Second verse, same as the first!
For the first time since the Denver Broncos and Cleveland Browns met in successive AFC Championship Games in 1987 and 1988, two teams are double-dipping again this year, as the Baltimore Ravens will travel to face the New England Patriots in a rematch of a three-point Patriots victory from a season ago.
The Ravens were able to exact some measure of payback with a one-point win in Baltimore earlier this season, but if the Ravens are going to flip the script and avoid last year's fate, then there's a handful of matchups they're going to have to win.
I'm well aware that this technically isn't a matchup, since the opposing quarterbacks won't be on the field at the same time, but it allows me to illustrate a point. So while I wait for the semantics police to show up at my door with a warrant, let's roll on.
It's rare in NFL history for a quarterback to go into a game that can be called "the biggest of his career" for as many reasons as Joe Flacco of the Baltimore Ravens ahead of the AFC Championship rematch.
Playing in the final year of his contract, Flacco has had an up-and-down fifth NFL season, but he did throw for a career-high 3,817 yards this year and has played well in the postseason, leading all playoff quarterbacks with a passer rating of 120.
This isn't to say that Flacco needs to go into this game and outplay Tom Brady, especially statistically, as that's an awfully tall order.
However, Flacco is going to have to at least be able to trade punches with The Golden Boy, and it's critical that he not make mistakes with the football.
If Flacco can do that and somehow lead the Ravens to victory, then not only will he be looking at his first Super Bowl appearance, but also a significantly fatter payday this offseason.
It's vitally important that the Baltimore Ravens establish the running game with Ray Rice in the AFC Championship Game, both to set up play-action passes and to keep the New England offense off the field.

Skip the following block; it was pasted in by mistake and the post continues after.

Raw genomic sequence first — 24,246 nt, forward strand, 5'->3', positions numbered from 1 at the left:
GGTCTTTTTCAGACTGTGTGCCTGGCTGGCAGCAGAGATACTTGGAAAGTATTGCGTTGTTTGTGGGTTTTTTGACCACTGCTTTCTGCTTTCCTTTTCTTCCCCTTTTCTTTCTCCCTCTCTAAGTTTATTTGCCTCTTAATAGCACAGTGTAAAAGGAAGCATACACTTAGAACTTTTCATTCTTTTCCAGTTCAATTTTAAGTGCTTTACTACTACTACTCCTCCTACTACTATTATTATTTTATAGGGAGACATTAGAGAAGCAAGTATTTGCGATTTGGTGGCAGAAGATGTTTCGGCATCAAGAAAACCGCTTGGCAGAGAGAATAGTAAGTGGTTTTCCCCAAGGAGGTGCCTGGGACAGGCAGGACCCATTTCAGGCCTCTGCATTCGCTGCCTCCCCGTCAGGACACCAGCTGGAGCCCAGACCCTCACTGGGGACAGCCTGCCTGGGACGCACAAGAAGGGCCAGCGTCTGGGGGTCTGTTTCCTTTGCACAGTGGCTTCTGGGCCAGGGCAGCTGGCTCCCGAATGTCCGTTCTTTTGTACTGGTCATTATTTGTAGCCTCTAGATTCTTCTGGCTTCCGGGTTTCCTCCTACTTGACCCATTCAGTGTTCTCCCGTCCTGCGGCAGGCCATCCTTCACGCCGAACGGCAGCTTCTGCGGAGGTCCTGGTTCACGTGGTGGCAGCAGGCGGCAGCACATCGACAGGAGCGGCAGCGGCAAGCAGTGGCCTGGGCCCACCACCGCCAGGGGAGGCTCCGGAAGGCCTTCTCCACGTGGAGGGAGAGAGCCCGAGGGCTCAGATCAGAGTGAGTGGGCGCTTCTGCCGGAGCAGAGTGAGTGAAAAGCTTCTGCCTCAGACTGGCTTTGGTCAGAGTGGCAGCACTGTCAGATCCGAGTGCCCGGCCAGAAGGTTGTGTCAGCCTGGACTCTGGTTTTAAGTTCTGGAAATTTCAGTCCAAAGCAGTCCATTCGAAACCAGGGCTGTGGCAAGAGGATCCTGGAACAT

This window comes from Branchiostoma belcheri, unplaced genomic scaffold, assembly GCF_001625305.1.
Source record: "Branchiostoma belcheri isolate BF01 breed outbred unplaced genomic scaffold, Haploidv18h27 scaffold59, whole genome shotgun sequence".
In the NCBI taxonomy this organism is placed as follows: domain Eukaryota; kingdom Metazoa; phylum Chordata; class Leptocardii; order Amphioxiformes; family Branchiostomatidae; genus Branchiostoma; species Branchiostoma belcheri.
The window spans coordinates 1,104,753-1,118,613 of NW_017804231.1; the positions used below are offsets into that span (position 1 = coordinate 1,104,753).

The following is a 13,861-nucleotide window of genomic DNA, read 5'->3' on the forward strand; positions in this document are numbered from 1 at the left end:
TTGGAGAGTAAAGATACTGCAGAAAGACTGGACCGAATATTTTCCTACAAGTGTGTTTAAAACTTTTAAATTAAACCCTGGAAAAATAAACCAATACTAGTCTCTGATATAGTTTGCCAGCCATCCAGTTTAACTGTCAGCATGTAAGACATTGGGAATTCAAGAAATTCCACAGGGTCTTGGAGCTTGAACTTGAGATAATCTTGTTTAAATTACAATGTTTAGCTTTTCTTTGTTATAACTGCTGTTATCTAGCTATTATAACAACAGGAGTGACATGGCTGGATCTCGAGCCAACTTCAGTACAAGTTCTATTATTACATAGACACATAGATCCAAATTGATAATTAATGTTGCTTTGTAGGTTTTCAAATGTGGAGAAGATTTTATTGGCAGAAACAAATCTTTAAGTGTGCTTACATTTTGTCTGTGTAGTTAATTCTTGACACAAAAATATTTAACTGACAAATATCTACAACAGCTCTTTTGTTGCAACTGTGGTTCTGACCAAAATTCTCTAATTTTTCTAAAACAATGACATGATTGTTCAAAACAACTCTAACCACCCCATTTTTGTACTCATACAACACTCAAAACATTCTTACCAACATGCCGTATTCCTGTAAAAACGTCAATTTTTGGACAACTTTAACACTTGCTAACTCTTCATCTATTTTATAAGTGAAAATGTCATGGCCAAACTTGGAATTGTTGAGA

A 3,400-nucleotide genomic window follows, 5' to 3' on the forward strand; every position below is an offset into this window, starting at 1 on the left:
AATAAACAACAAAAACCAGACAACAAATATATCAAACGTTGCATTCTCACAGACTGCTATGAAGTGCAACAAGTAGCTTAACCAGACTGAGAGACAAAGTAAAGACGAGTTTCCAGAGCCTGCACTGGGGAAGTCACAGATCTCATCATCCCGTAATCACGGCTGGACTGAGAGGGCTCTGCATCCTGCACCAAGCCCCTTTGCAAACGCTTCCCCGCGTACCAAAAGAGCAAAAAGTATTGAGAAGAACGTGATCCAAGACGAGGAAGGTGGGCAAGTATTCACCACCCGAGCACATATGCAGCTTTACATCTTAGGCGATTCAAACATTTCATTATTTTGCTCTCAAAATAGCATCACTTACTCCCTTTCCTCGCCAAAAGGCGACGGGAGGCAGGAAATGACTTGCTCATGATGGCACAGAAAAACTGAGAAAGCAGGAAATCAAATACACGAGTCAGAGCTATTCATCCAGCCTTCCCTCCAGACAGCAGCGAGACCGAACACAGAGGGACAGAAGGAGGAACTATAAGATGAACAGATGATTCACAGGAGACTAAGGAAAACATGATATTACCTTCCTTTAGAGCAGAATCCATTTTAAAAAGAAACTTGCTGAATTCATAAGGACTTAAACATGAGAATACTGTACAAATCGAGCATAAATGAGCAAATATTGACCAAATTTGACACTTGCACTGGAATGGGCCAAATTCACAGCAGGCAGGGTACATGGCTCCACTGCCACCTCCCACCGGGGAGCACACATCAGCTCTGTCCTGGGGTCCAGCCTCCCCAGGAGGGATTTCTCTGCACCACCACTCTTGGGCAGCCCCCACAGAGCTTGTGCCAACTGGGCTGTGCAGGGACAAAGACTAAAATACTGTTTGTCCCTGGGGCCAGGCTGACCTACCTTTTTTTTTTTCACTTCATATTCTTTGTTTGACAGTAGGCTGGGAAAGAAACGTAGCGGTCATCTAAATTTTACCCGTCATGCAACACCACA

The key to that is neutralizing defensive tackle Vince Wilfork, who was named a first-team All-Pro this season after another year of blowing up the inside of opposing offensive lines for the Patriots.
That difficult task will fall on center Matt Birk, who is a savvy veteran but also on the downslope of a long NFL career.
In this regard, the Ravens may want to get Birk some help, for as Chris Burke of Sports Illustrated points out, Wilfork had his way with Birk in last year's AFC Championship Game.
If the Ravens are able to contain Wilfork, possibly with help from guards such as Kelechi Osemele, then the run game still isn't out of the woods.
There's still the not-so-insignificant matter of New England linebacker Jerod Mayo, who made a habit of crashing through holes created by Wilfork to the tune of 147 total tackles this season.
Luckily for the Ravens, they have something of an "ace in the hole" in this regard, as fullback Vonta Leach is the most punishing lead blocker in football and a player more than capable of picking up the hard-charging Mayo.
The Baltimore Ravens' defense has been beset by injuries this year, and while the return of linebacker Ray Lewis has been a big boost, defensive end Terrell Suggs is clearly still hampered by the Achilles tear he suffered last spring.
Suggs' injury has left Paul Kruger, who led the team with nine sacks in 2012, as the Ravens' most dependable pass-rusher, and that puts Kruger in a pivotal role on Sunday.
If the Ravens are going to pull off a win over the Patriots this week, it's essential that Baltimore disrupt the rhythm of the New England offense and quarterback Tom Brady. This means Kruger needs to win the battle with offensive tackle Sebastian Vollmer, who, along with Nate Solder, forms one of the better duos at their position in the NFL.
The New England Patriots may not have tight end Rob Gronkowski this week, but as they showed in dropping 40-plus points on the Houston Texans (again), the team is more than capable of racking up points without him.
With that said, with Gronkowski out, Tom Brady will no doubt lean more on wide receiver Wes Welker, as Brady did to the tune of eight completions for 131 yards against the Texans.
That makes it important that cornerback Cary Williams lock Welker down. Much like with limiting Brady, that's all about disrupting rhythm.
Welker has made an NFL career of being in the right place at the right time and it will be Williams' job to jam Welker at the line of scrimmage in order to throw off his timing with Brady.